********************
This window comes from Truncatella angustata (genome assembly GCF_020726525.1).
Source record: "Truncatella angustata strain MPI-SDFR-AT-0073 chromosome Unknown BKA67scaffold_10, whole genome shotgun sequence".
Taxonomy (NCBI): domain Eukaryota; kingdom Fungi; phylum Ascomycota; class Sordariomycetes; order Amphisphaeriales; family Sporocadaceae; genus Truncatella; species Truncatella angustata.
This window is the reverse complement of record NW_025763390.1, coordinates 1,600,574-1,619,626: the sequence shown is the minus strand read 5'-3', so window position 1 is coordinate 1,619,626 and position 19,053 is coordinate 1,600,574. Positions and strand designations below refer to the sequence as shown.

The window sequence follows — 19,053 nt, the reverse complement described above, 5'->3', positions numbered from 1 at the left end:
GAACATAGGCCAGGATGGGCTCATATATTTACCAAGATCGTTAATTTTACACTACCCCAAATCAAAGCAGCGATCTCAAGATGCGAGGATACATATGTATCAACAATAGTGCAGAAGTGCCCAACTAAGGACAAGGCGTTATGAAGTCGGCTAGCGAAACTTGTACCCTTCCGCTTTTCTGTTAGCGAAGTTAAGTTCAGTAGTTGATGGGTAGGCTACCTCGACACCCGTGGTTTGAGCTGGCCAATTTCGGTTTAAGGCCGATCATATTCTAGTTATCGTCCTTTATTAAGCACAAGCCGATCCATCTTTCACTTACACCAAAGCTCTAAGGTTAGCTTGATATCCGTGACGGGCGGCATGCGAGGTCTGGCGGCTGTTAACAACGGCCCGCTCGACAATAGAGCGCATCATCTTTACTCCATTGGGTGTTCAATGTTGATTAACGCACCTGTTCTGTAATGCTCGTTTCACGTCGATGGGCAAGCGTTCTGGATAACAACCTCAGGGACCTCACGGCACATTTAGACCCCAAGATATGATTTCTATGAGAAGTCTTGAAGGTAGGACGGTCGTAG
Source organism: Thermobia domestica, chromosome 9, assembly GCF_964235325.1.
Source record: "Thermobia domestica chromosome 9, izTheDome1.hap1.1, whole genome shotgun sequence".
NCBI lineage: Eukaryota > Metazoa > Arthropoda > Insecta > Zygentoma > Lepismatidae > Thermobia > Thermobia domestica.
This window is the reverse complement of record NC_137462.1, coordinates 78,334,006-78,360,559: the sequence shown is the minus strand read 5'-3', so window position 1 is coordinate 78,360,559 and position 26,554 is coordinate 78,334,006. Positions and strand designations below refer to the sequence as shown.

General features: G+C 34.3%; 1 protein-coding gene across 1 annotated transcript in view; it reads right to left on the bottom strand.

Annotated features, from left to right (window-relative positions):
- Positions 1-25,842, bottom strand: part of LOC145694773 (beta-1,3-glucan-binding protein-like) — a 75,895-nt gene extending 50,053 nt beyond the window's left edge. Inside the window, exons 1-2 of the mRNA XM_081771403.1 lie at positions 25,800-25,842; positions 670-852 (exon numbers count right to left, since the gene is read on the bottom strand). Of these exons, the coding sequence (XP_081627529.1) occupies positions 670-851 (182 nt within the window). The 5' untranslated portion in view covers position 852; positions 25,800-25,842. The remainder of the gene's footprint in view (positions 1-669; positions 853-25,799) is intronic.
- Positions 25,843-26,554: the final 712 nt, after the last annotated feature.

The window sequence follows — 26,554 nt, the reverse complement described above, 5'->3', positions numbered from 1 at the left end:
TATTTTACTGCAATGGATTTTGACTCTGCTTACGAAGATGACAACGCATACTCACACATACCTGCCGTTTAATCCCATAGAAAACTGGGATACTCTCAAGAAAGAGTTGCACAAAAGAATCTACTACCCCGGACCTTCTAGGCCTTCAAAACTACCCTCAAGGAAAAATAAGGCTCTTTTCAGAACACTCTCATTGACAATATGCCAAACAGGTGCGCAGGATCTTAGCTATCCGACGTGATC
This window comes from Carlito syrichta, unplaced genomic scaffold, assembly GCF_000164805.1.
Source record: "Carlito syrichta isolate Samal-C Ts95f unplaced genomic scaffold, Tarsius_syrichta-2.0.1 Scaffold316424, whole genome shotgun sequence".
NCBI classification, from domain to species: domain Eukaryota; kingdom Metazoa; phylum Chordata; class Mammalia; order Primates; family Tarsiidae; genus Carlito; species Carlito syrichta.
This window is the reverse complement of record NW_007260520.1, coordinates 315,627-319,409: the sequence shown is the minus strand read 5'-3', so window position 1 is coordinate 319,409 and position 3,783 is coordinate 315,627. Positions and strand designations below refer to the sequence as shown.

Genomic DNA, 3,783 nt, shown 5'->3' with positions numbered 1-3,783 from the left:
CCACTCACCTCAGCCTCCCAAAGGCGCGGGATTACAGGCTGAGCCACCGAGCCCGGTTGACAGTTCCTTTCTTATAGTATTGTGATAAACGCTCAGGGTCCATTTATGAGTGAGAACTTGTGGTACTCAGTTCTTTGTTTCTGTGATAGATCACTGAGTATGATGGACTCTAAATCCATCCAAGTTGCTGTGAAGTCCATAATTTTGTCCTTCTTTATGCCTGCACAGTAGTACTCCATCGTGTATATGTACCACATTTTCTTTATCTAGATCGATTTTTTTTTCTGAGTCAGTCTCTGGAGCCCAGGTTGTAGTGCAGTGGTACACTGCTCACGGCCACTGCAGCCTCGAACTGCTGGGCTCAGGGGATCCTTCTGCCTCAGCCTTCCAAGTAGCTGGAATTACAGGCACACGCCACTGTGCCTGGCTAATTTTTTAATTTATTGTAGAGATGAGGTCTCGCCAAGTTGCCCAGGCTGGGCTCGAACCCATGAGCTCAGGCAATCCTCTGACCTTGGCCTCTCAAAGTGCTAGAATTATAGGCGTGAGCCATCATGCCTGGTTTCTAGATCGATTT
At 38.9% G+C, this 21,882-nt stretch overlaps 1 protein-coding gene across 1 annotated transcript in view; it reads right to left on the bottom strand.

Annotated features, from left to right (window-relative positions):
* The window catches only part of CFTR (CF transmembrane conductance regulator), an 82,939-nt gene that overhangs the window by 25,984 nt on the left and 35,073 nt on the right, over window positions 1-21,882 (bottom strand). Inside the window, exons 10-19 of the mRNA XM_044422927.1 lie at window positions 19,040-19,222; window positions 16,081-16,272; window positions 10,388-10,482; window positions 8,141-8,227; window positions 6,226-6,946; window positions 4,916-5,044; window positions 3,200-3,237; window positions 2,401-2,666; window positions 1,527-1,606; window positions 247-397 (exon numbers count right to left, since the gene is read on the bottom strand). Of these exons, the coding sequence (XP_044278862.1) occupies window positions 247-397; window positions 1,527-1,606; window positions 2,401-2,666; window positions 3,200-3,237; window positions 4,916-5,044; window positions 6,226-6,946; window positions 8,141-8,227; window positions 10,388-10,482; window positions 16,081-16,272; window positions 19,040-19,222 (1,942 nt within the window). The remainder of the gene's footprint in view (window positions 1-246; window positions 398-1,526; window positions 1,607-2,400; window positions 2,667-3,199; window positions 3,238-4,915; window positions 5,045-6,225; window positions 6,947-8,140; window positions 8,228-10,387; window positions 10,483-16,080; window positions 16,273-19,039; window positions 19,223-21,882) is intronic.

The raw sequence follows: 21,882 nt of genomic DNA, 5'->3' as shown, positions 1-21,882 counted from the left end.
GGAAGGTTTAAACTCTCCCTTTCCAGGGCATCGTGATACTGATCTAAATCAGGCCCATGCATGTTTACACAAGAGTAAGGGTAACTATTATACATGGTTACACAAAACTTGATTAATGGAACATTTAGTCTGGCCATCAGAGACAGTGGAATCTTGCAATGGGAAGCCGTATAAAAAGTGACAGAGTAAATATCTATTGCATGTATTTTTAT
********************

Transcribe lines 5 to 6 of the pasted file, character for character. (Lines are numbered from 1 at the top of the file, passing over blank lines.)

The window sequence follows — 19,053 nt, the reverse complement described above, 5'->3', positions numbered from 1 at the left end:
GAACATAGGCCAGGATGGGCTCATATATTTACCAAGATCGTTAATTTTACACTACCCCAAATCAAAGCAGCGATCTCAAGATGCGAGGATACATATGTATCAACAATAGTGCAGAAGTGCCCAACTAAGGACAAGGCGTTATGAAGTCGGCTAGCGAAACTTGTACCCTTCCGCTTTTCTGTTAGCGAAGTTAAGTTCAGTAGTTGATGGGTAGGCTACCTCGACACCCGTGGTTTGAGCTGGCCAATTTCGGTTTAAGGCCGATCATATTCTAGTTATCGTCCTTTATTAAGCACAAGCCGATCCATCTTTCACTTACACCAAAGCTCTAAGGTTAGCTTGATATCCGTGACGGGCGGCATGCGAGGTCTGGCGGCTGTTAACAACGGCCCGCTCGACAATAGAGCGCATCATCTTTACTCCATTGGGTGTTCAATGTTGATTAACGCACCTGTTCTGTAATGCTCGTTTCACGTCGATGGGCAAGCGTTCTGGATAACAACCTCAGGGACCTCACGGCACATTTAGACCCCAAGATATGATTTCTATGAGAAGTCTTGAAGGTAGGACGGTCGTAG